Graphic: back to Janssen IndexEarly Sugar Cane Transportation

Hawaiian sugar plantations used trains for transportation until sometime in the 1950s, when they switched to haul cane trucks. In those early years, plantations used a combination of trains and animals (horses, mules and burros) to move the cane. The first line lunas (bosses) supervised the placing of portable train tracks as needed, arranged for the workers to load the cane on the cars. From these points the trains hauled the cane to the main line, then to the factory for processing.

In 1888, the Hawaiian legislature had granted 44-year-old Benjamin Franklin Dillingham an exclusive franchise to construct and operate steam railroads on Oahu. After years of preparation on November 16, 1889, a special train carried more than 4,000 people to Aiea, and the next day Oahu Railway and Land Company inagurated passenger service. In the following years it went through Ewa, Waianae, Waialua, reaching Kahuku in 1898. This steady expansion provided tremendous support for Oahu's agricultural industry.

In 1931, plantations bagged all the sugar in burlap and shipped the bags into town by train. Plantation trains connected to the OR&L where they transferred the bags for transit to Honolulu Harbor. At the harbor, heavy machinery dumped the bags into steamships destined for Crockett, California. All Hawaii. s sugar plantations jointly owned the C & H Sugar Refinery. Each plantation received shares according to production amounts.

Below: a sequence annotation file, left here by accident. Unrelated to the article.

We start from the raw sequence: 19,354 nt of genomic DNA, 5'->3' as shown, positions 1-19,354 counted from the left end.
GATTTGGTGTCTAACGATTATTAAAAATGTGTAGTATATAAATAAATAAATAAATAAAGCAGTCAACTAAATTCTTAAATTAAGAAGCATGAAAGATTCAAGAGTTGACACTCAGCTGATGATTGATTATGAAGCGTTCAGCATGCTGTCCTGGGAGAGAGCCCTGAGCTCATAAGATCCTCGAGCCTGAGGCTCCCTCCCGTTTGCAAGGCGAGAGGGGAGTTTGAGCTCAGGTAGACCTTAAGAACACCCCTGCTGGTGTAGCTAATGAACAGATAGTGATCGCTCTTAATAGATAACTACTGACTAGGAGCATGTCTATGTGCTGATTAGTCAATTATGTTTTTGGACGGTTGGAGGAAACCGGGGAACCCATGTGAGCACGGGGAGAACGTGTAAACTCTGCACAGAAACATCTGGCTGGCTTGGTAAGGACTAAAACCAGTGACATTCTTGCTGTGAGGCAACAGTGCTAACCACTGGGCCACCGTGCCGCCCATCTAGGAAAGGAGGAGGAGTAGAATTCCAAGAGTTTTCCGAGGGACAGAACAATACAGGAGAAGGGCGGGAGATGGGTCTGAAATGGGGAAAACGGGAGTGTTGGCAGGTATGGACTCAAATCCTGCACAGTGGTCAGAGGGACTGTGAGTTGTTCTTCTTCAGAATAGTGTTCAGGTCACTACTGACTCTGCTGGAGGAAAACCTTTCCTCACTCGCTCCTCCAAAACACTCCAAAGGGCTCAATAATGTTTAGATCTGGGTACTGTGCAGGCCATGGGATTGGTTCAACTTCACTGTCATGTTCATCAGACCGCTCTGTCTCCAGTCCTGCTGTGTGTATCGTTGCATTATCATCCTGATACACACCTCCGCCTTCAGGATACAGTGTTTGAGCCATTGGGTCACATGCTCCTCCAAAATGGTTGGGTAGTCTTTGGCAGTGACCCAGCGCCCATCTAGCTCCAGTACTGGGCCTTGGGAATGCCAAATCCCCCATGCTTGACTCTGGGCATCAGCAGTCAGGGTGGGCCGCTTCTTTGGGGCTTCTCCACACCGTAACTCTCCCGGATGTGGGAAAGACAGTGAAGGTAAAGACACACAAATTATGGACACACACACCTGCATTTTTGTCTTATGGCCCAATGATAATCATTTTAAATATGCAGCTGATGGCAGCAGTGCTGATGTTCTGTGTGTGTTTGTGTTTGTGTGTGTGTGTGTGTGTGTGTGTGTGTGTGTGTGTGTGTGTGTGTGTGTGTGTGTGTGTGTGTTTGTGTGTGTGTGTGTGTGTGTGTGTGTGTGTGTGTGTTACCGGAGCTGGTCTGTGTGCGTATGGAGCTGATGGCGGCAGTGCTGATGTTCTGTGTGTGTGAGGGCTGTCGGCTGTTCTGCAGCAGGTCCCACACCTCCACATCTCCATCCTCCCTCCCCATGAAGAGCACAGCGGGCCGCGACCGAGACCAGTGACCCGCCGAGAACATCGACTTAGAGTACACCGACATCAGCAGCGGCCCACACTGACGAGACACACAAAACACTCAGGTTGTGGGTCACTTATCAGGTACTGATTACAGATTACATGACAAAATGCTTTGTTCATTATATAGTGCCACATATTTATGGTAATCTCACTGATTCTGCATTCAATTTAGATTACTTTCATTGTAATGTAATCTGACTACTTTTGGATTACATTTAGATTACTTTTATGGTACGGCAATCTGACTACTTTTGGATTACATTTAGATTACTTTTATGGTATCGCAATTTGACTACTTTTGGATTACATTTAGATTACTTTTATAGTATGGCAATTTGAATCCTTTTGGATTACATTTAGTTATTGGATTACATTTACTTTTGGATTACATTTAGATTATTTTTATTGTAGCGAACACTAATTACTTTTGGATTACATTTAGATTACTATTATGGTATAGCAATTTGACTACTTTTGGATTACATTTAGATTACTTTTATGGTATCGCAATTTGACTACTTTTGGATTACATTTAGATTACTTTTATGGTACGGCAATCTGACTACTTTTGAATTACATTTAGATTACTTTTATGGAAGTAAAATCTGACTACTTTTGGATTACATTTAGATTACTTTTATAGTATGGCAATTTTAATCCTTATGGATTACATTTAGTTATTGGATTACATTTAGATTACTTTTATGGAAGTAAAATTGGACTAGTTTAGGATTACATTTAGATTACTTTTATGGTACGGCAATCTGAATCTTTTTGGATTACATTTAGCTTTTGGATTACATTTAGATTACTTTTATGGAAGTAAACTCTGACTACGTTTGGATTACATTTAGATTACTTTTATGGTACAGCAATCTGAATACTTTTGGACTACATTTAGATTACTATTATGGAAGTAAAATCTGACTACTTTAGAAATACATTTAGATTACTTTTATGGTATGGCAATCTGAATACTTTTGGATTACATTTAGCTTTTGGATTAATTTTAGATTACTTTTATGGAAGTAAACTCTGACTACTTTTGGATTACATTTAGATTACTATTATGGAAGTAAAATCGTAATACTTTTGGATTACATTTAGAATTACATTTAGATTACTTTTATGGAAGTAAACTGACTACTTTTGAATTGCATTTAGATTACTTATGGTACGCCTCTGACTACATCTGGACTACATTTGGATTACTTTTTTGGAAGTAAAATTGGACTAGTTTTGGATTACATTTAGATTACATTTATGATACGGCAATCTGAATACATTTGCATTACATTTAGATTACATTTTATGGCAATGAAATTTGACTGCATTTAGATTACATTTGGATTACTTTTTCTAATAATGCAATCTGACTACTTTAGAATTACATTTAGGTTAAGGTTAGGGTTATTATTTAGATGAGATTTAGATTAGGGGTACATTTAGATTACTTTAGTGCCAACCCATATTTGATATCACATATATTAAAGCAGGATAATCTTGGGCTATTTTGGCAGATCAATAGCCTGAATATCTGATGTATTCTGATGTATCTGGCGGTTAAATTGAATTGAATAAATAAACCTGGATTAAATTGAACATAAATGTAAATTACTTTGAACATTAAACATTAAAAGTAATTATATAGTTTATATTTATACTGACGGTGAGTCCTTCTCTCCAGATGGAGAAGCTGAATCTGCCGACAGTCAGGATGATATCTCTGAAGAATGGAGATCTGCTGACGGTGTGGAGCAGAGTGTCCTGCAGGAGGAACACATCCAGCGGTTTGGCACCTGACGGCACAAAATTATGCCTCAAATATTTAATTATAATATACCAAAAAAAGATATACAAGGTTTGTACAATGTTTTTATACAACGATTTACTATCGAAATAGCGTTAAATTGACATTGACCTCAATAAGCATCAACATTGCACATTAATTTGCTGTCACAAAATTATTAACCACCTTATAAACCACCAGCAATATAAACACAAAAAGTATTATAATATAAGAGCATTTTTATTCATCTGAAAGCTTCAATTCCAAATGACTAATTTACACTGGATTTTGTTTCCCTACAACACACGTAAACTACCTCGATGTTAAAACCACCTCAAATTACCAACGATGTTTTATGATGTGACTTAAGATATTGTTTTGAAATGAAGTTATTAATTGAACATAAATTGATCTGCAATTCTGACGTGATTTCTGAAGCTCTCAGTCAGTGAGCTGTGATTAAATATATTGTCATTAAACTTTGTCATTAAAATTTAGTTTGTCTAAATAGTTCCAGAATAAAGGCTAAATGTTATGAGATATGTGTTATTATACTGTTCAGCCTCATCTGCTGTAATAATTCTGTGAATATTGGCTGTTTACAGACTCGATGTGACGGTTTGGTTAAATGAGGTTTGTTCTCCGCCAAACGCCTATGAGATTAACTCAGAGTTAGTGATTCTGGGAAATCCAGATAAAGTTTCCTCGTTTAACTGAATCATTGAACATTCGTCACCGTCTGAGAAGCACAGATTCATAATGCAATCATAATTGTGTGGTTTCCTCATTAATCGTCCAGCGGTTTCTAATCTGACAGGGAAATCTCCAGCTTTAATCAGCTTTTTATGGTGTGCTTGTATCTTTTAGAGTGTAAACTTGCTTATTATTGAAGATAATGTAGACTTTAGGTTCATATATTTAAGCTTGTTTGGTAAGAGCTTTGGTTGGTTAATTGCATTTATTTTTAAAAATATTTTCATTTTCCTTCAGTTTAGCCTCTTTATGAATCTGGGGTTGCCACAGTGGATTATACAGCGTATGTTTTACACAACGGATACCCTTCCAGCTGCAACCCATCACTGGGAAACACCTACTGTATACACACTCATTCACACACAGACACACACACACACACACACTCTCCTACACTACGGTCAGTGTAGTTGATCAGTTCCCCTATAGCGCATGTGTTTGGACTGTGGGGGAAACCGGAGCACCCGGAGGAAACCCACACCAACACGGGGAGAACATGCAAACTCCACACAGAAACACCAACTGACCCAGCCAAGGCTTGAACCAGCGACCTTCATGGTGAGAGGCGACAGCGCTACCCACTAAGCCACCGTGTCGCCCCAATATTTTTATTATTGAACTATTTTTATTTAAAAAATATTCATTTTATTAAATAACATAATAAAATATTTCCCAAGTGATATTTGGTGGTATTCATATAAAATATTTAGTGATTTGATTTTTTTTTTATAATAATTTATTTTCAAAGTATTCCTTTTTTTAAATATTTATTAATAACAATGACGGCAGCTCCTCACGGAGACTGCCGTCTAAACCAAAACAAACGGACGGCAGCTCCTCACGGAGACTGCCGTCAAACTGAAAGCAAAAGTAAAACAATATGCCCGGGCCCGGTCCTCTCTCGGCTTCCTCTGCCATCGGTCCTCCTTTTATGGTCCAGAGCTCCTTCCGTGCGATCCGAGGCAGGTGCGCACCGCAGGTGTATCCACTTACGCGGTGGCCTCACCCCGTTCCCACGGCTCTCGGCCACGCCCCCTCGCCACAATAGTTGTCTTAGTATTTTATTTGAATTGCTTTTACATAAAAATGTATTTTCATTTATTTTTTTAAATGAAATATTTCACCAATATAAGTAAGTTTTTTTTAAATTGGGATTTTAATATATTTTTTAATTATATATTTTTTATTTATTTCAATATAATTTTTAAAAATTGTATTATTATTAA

Waimanalo Plantation, where the Janssens spent so many years, ceased operations somewhere around 1930. For many years prior to this, Waimanalo shipped its sugar around Oahu to Honolulu Harbor; it had its own small wharf. Around 1930 the owners decided to haul the bags by truck rather than ship. Because the road over the Pali was treacherous and undependable, hauling costs became prohibitive. Over about four years, this contributed to the plantation. s demise. By then, however, Grandpa Janssen had retired.

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